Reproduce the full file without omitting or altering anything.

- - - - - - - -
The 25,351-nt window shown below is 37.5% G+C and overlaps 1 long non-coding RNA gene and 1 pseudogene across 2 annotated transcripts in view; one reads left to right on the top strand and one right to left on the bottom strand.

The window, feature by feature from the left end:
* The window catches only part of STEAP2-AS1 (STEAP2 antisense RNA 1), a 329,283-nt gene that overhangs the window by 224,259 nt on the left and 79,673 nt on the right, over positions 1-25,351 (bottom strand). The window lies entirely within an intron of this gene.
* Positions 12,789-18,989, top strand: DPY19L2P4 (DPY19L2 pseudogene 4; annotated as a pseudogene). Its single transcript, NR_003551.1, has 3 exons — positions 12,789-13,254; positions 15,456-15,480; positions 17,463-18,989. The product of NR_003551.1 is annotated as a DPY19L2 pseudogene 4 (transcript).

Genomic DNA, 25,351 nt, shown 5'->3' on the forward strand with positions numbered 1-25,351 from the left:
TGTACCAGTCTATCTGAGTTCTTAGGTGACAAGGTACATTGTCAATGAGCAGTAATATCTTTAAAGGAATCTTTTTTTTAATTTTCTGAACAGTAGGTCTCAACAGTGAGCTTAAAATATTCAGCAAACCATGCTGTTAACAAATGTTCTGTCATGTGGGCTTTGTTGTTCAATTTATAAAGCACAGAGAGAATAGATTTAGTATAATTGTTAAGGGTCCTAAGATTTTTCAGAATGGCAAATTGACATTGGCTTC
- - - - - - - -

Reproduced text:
The 25,351-nt window shown below is 37.5% G+C and overlaps 1 long non-coding RNA gene and 1 pseudogene across 2 annotated transcripts in view; one reads left to right on the top strand and one right to left on the bottom strand.

The window, feature by feature from the left end:
* The window catches only part of STEAP2-AS1 (STEAP2 antisense RNA 1), a 329,283-nt gene that overhangs the window by 224,259 nt on the left and 79,673 nt on the right, over positions 1-25,351 (bottom strand). The window lies entirely within an intron of this gene.
* Positions 12,789-18,989, top strand: DPY19L2P4 (DPY19L2 pseudogene 4; annotated as a pseudogene). Its single transcript, NR_003551.1, has 3 exons — positions 12,789-13,254; positions 15,456-15,480; positions 17,463-18,989. The product of NR_003551.1 is annotated as a DPY19L2 pseudogene 4 (transcript).

Genomic DNA, 25,351 nt, shown 5'->3' on the forward strand with positions numbered 1-25,351 from the left:
TGTACCAGTCTATCTGAGTTCTTAGGTGACAAGGTACATTGTCAATGAGCAGTAATATCTTTAAAGGAATCTTTTTTTTAATTTTCTGAACAGTAGGTCTCAACAGTGAGCTTAAAATATTCAGCAAACCATGCTGTTAACAAATGTTCTGTCATGTGGGCTTTGTTGTTCAATTTATAAAGCACAGAGAGAATAGATTTAGTATAATTGTTAAGGGTCCTAAGATTTTTCAGAATGGCAAATTGACATTGGCTTC